Perhaps my emails to the Threatened Species Commissioner and State and
Federal Ministers had an impact after all - although I'm still waiting on
The Victorian Environment Minister did respond to advise that it wasn't her
portfolio responsibility and was referring my email to the Minister for
Primary Industries. That in itself is an issue as progress won't be made
unless all relevant government agencies are involved.
While it is good to see that action is being taken, statements like "It
will be used selectively, with care, mostly in the central and southern
parts of the country, and *only in areas where it won’t impact on domestic *
*cats*." concern me. If domestic cats were confined to their owner's
property, as are other domestic animals, control measures could be applied
On Tue, Nov 17, 2015 at 11:22 AM, John Harris <
> Hi All,
> back in April they was many emails castigating the Government and
> researchers on not doing anything / or enough in terms of feral cat
> control, to which I said at the time that people needed to "wake up" to
> watch was actually happening.
> This has come from the Threatened Species Commissioner, via their facebook
> page. Hopefully everybody will now be a bit more informed....
> [image: Threatened Species Commissioner's photo.]
> Threatened Species Commissioner
> Yesterday at 07:00
> · Edited
> We took another important step last month in the Department’s work towards
> a new, humane bait for feral cat control – Curiosity® was submitted for
> registration with the Australian Pesticides and Veterinary Medicines
> Authority, after more than seven years of field trials, laboratory tests
> and research.
> This has been a long-term project because we want to get it right. We want
> to reduce the suffering of native birds, mammals and reptiles that are
> killed and maimed by this introduced species, but in a way that is humane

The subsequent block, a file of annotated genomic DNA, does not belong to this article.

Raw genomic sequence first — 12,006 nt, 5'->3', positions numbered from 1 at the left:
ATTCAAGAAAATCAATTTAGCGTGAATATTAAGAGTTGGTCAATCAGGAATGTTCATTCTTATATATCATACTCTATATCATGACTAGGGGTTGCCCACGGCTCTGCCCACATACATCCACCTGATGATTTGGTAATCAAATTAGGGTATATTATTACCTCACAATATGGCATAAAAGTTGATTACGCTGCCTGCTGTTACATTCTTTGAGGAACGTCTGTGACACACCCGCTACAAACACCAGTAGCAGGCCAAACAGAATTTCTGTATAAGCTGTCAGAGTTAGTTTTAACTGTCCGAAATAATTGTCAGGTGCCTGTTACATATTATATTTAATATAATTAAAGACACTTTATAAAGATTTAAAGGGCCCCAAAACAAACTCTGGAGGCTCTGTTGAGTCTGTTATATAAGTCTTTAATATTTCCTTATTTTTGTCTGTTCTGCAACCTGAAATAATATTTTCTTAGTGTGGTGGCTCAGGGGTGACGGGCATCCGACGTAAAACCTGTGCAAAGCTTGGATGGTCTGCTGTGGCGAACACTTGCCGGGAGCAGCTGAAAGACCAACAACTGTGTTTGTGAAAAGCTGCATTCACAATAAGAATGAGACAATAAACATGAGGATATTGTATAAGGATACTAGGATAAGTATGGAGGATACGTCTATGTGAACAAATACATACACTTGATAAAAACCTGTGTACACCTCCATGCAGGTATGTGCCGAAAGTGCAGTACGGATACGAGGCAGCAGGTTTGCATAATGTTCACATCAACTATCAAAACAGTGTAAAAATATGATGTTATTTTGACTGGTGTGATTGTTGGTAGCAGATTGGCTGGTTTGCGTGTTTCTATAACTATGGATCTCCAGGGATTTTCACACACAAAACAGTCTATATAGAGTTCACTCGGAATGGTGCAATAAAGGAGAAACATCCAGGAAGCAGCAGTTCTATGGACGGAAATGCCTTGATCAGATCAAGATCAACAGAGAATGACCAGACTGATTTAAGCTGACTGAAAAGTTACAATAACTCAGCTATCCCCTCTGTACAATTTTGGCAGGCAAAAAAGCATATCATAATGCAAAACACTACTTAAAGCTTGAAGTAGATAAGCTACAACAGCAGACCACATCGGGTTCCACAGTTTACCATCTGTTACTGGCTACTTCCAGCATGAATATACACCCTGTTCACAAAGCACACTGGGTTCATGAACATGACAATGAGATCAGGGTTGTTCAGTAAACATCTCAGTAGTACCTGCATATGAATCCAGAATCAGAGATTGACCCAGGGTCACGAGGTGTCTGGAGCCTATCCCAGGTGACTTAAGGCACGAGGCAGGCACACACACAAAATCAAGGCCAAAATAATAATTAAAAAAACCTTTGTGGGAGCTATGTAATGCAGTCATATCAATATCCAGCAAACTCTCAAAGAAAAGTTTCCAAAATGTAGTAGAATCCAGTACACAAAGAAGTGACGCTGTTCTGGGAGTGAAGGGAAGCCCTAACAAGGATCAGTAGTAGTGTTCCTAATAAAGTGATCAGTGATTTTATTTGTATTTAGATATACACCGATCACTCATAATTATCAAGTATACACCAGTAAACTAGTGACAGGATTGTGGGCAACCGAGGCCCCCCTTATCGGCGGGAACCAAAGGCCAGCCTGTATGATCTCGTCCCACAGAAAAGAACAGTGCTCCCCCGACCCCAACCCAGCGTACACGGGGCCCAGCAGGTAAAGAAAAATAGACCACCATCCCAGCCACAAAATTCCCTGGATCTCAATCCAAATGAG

> to feral cats.
> There are two key differences between Curiosity® and other baits. The first
> is its main ingredient, para-aminopropiophenone, a toxin that acts in a
> similar way to putting feral cats to sleep, so they die peacefully. It has
> been registered in New Zealand for control of feral cats and stoats since
> 2011 so, while it’s new here, it has a history of use elsewhere. Its
> development is also supported by animal welfare groups such as the RSPCA.
> The second difference is how it’s delivered – in a pellet form that feral
> cats will swallow but most other native species can’t or won’t.
> Curiosity® is one of many tools we’ll be using to meet our feral cat
> targets under Australia’s #ThreatenedSpecies
> It will be used selectively, with care, mostly in the central and southern
> parts of the country, and only in areas where it won’t impact on domestic
> cats. I’m glad to see it reach this new stage in its development, and will
> be watching its progress closely.
> *Yours in all things* "*GREEN"*
> *John Harris BASc, GDipEd*
> *Croydon, Vic*
> *Director - Wildlife Experiences Pty Ltd*
> *Principal **Zoologist/**Ecologist*
> *Nature Photographer*
> *Wildlife Guide*
> *Past President, Field Naturalists Club of Victoria*
> *(www.fncv.org.au <http://www.fncv.org.au/>)*
> On 7 April 2015 at 21:20, Charles <> wrote:
> > Thanks David.
> > I've been going to Nightcap National Park in Northern NSW for about 20
> > years and I've noticed fewer and fewer pademelons over the years.
> > Some of the biggest feral cats I've seen are in Nightcap NP.
> > Cheers,
> > Charles Hunter
> > +61 402 907 577
> > > On 7 Apr 2015, at 5:13 pm, David Clark <>
> > wrote:
> > >
> > >
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